The persistent oil price volatility is not a cyclical change, but rather a structural one. This is according to a survey conducted by Sea Asia 2017, where more than two-thirds of respondents said it wasn’t a cycle.
The results of the survey come at a time when the maritime industry faces its toughest period with oil prices falling by more than 70 percent since mid-2014 and with the recent supply agreement by OPEC to cut production.
This survey conducted ahead of the Sea Asia 2017 maritime and offshore conference and exhibition was carried out among maritime leaders to identify trends to shape discussions at the conference next April.
Jarand Rystad, a global expert on oil macro analysis and Managing Partner of Rystad Energy said the big debate right now is whether markets are in fact experiencing a structural change or a traditional cycle.
“The continued growth of US shale fields and recent significant reduction in costs to develop this resource clearly represents a structural change. The counter view is that shale alone still cannot balance the decline in supply globally. Therefore, conventional production from onshore and offshore will still be an important part of global supply growth beyond 2020,” said Rystad.
Regarding the recent OPEC production cut, Rystad added: “The surprisingly firm agreement by OPEC surely puts the cartel back on stage, but the relatively modest response in oil prices could be short-lived. In the coming years, oil prices will firstly be regulated by market forces. Balancing is also happening slowly but firmly from thousands of producing oil fields around the world.”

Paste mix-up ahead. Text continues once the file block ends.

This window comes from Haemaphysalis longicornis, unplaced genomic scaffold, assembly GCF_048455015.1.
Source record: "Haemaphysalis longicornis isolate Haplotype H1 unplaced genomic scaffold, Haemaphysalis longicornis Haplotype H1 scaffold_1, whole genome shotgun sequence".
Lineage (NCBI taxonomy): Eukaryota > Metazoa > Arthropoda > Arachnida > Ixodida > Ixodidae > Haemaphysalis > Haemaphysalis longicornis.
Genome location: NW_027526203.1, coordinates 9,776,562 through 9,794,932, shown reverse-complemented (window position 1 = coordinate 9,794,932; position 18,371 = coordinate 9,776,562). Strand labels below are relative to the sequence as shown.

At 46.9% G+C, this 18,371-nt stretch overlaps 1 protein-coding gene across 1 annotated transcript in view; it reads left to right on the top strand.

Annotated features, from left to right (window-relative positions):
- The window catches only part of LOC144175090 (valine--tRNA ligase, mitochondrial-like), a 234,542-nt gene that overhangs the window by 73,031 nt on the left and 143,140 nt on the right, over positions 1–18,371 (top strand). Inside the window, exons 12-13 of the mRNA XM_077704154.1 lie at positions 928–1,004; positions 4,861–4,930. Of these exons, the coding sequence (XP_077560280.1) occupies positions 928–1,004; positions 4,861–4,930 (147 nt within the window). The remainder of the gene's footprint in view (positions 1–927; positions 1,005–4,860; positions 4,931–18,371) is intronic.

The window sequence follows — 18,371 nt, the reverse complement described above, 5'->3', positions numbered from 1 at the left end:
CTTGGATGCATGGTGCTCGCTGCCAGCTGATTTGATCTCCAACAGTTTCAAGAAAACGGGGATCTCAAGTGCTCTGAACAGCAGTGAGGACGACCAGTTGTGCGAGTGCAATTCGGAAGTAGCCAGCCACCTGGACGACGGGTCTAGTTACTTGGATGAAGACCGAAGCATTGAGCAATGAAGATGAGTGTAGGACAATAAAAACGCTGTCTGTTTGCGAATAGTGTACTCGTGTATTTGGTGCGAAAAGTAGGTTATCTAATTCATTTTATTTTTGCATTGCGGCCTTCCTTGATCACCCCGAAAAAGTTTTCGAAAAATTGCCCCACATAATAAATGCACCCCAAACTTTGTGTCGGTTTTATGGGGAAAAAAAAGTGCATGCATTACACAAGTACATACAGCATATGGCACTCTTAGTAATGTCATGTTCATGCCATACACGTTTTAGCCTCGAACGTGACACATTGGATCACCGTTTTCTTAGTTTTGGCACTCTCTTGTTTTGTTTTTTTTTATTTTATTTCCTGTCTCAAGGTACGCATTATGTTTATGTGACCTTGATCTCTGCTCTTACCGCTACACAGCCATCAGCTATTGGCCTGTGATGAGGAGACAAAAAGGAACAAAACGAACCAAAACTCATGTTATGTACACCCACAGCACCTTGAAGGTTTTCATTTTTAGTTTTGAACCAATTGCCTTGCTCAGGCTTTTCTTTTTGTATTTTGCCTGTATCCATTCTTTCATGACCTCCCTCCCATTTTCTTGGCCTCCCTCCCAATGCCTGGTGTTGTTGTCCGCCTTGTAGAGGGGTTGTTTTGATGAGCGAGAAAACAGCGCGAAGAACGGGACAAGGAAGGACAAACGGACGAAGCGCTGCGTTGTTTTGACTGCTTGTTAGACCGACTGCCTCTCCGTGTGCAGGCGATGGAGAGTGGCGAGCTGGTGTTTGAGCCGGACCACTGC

No pre-2014 prices
The Sea Asia 2017 survey also revealed that only a quarter of the maritime leaders expects oil prices (26 percent) and the maritime industry overall (25 percent) to return to pre-2014 levels in the next six months.
The respondents cited tonnage oversupply (83 percent), innovation (44 percent), and talent shortages (30 percent) as other critical issues facing the broader maritime industry in the current downswing.
It is important to note that, despite these challenges, over three quarters of those surveyed said they were confident in the industry’s long-term prospects.
David Roberts, Managing Director of specialist marine and energy insurer Standard Club Asia, said: “In the past, the industry has been too focused on growth at all costs, and through this downturn, we’re seeing a positive shift in attitudes towards achieving efficiencies, cost control, and sustainability. Companies should also take care not to reduce operational capacities too greatly, as they may find themselves behind when the market rebounds.”
A majority of maritime leaders surveyed by Sea Asia 2017, 85 percent of them, said that they are focused on talent development, following extensive downsizing across the industry while waiting for an eventual upturn. Tighter control of costs, greater industry collaboration, and research and innovation were also identified as the top priorities in the next 12 to 18 months.
Seatrade Chairman, Chris Hayman, said the survey results clearly show that players across the industry are facing a challenging time, and there is a real desire for collaboration in key areas.
Hayman said: “During the downturn, most leaders have said they will focus on innovation and talent up-skilling to meet future challenges. In this environment, our conference themes for Sea Asia 2017, including technology and smart shipping, will provide a critical platform for discussion and debate, and will bring together exhibitors from across the region with new technologies and skill-sets.”
The 6th Sea Asia maritime and offshore conference and exhibition will be held in Singapore at the Marina Bay Sands in Singapore from April 25-27, 2017.